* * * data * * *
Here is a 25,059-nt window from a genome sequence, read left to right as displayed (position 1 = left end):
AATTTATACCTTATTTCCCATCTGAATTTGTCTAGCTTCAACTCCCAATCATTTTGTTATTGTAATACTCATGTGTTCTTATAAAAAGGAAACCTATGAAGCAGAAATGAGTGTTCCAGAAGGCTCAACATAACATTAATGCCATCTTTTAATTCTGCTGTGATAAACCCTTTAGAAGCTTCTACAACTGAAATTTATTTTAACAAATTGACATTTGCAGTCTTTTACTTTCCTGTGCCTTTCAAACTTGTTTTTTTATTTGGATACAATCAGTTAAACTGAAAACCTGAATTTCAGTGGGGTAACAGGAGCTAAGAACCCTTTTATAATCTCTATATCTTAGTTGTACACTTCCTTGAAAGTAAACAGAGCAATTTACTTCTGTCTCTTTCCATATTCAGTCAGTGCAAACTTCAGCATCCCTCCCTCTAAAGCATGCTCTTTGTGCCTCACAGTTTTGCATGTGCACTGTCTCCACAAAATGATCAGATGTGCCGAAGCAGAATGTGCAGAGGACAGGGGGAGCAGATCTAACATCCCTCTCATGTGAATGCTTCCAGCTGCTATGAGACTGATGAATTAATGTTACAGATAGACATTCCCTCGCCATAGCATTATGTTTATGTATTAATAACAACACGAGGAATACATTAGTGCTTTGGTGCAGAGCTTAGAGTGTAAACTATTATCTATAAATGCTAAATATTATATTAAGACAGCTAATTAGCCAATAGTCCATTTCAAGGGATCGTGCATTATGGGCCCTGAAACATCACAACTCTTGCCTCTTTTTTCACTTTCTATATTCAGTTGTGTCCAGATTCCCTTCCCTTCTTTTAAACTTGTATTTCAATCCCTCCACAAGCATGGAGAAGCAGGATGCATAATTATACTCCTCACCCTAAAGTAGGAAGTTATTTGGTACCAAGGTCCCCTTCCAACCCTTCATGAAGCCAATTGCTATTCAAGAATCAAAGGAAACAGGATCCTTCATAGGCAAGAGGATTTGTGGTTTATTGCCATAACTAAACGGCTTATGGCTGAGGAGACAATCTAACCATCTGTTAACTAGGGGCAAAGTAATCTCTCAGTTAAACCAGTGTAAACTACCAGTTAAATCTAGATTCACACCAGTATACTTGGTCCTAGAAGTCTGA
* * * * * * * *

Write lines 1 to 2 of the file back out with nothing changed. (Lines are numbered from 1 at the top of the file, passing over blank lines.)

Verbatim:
Here is a 25,059-nt window from a genome sequence, read left to right as displayed (position 1 = left end):
AATTTATACCTTATTTCCCATCTGAATTTGTCTAGCTTCAACTCCCAATCATTTTGTTATTGTAATACTCATGTGTTCTTATAAAAAGGAAACCTATGAAGCAGAAATGAGTGTTCCAGAAGGCTCAACATAACATTAATGCCATCTTTTAATTCTGCTGTGATAAACCCTTTAGAAGCTTCTACAACTGAAATTTATTTTAACAAATTGACATTTGCAGTCTTTTACTTTCCTGTGCCTTTCAAACTTGTTTTTTTATTTGGATACAATCAGTTAAACTGAAAACCTGAATTTCAGTGGGGTAACAGGAGCTAAGAACCCTTTTATAATCTCTATATCTTAGTTGTACACTTCCTTGAAAGTAAACAGAGCAATTTACTTCTGTCTCTTTCCATATTCAGTCAGTGCAAACTTCAGCATCCCTCCCTCTAAAGCATGCTCTTTGTGCCTCACAGTTTTGCATGTGCACTGTCTCCACAAAATGATCAGATGTGCCGAAGCAGAATGTGCAGAGGACAGGGGGAGCAGATCTAACATCCCTCTCATGTGAATGCTTCCAGCTGCTATGAGACTGATGAATTAATGTTACAGATAGACATTCCCTCGCCATAGCATTATGTTTATGTATTAATAACAACACGAGGAATACATTAGTGCTTTGGTGCAGAGCTTAGAGTGTAAACTATTATCTATAAATGCTAAATATTATATTAAGACAGCTAATTAGCCAATAGTCCATTTCAAGGGATCGTGCATTATGGGCCCTGAAACATCACAACTCTTGCCTCTTTTTTCACTTTCTATATTCAGTTGTGTCCAGATTCCCTTCCCTTCTTTTAAACTTGTATTTCAATCCCTCCACAAGCATGGAGAAGCAGGATGCATAATTATACTCCTCACCCTAAAGTAGGAAGTTATTTGGTACCAAGGTCCCCTTCCAACCCTTCATGAAGCCAATTGCTATTCAAGAATCAAAGGAAACAGGATCCTTCATAGGCAAGAGGATTTGTGGTTTATTGCCATAACTAAACGGCTTATGGCTGAGGAGACAATCTAACCATCTGTTAACTAGGGGCAAAGTAATCTCTCAGTTAAACCAGTGTAAACTACCAGTTAAATCTAGATTCACACCAGTATACTTGGTCCTAGAAGTCTGA